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11 Apr 2008 14:41
Abbey Makoe, political editor at the South African Broadcasting Corporation (SABC), has resigned from the public broadcaster, it said on Friday.
Spokesperson Kaizer Kganyago said Makoe would leave the organisation at the end of April.
This follows the resignation of other SABC journalists such as Jeremy Maggs, Lebo Monnamogolo and Sumitra Nydoo, who resigned to work for some of the new players in the media environment.
Makoe said: “I am very sad to leave the SABC. Of all the media institutions for which I have worked, I found the SABC the most transformed and progressive.
“I have enjoyed every minute of my stay here, despite the numerous challenges that go with working for Africa’s biggest public broadcaster as a political editor.”
SABC editor Snuki Zikalala said that as the broadcasting media environment becomes more competitive, key SABC personnel are being targeted by both new and existing competitors.
“Our journalists are well trained and the SABC becomes a natural target for those players who are looking for good, strong editorial staff,” he said.
Makoe also heads the Forum of Black Journalists (FBJ).
Both he and the FBJ have been under attack in recent weeks following the forum’s decision to refuse white journalists entry to an FBJ briefing by African National Congress president Jacob Zuma in February.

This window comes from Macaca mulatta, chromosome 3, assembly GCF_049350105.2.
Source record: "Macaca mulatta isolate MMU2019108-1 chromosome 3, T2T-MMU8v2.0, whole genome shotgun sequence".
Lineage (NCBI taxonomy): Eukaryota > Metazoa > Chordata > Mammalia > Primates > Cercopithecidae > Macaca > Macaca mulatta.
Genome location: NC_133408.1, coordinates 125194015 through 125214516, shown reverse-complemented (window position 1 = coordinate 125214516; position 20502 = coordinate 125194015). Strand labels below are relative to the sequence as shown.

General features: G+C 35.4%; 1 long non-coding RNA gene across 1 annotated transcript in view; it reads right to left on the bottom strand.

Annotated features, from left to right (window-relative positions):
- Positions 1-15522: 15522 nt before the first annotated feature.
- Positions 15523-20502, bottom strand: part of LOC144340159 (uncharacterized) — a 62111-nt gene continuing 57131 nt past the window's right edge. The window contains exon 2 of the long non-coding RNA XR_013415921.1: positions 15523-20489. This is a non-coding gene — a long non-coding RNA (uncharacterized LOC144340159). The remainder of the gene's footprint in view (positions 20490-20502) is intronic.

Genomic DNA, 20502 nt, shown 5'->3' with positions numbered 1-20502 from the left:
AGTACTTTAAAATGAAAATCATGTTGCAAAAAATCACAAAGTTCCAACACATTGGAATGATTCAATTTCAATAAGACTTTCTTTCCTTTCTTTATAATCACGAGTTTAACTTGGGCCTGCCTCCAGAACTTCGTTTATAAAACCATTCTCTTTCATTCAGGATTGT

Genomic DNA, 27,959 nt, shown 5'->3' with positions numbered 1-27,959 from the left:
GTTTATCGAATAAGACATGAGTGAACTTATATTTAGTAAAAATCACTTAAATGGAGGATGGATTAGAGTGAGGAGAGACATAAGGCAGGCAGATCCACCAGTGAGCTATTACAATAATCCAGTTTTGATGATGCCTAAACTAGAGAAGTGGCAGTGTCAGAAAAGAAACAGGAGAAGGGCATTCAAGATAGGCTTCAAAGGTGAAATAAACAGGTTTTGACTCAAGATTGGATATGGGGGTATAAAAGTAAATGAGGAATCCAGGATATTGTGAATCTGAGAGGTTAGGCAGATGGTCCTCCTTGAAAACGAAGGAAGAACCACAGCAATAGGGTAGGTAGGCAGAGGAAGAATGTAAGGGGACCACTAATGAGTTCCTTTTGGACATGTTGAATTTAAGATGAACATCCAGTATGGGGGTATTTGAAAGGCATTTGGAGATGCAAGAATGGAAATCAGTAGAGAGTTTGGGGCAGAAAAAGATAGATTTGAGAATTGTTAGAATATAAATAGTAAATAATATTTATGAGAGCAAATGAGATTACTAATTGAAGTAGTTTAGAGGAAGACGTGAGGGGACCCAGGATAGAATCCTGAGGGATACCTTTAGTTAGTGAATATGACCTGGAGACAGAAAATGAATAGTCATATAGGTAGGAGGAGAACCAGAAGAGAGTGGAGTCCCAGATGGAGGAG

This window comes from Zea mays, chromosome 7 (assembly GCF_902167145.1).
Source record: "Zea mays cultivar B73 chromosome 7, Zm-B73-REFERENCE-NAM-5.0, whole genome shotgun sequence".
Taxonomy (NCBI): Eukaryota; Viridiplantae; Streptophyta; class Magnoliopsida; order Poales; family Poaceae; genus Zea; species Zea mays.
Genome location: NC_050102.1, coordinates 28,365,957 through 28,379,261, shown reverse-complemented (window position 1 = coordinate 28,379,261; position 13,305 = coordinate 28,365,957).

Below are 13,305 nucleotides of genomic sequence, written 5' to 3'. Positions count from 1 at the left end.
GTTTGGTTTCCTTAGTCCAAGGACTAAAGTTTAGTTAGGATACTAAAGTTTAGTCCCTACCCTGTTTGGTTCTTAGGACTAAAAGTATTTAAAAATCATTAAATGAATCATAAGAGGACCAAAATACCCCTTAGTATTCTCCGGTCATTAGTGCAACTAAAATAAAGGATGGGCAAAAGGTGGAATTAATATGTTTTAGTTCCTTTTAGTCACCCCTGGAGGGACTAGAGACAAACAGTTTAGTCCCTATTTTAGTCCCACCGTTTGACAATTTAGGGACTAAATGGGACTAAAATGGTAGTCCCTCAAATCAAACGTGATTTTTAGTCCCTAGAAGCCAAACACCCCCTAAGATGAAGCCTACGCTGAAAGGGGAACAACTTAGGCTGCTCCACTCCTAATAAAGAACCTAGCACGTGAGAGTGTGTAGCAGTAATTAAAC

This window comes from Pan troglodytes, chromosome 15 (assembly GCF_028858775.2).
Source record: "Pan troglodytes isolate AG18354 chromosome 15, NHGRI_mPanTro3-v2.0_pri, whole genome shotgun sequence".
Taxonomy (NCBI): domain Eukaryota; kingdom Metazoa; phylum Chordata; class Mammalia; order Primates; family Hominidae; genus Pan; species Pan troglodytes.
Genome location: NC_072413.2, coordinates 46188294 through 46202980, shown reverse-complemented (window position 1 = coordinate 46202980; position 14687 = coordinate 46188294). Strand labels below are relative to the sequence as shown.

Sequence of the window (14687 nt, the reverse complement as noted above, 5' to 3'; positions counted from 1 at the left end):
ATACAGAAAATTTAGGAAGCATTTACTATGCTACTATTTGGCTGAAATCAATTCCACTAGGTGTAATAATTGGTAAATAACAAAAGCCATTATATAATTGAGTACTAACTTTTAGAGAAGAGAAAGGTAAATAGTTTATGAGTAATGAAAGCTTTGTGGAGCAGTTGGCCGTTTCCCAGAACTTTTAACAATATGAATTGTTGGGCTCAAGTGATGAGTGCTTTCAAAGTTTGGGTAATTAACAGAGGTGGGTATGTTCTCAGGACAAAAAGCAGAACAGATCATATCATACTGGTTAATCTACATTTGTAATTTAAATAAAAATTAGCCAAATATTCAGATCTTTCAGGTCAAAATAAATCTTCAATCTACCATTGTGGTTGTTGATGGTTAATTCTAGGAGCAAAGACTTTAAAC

This week the South African Human Rights Commission (SAHRC) ruled that this policy of race exclusivity was “unconstitutional”.
On Wednesday, the SAHRC said that claims by made Makoe were “mischievous” and “untruthful”.
Makoe, in remarks following the SAHRC finding on Tuesday that the FBJ’s blacks-only membership policy was unconstitutional, said the FBJ only heard that it was going to be “banned” last Friday and that the finding amounted to a “judicial ambush”.
In a statement, the SAHRC said the FBJ had been given sufficient opportunity to respond to complaints that it excluded some members of the media from the function with Zuma based solely on race.
It said Makoe had “conveniently omitted” to share with the public that the SAHRC had written to him on March 4, requesting a response by March 18. When no response was received, it wrote to him again on March 17, and again received no reply.
“Clearly, it stands to reason that Mr Makoe and his organisation were indeed given sufficient opportunity to respond to the complaint against them.”—Sapa
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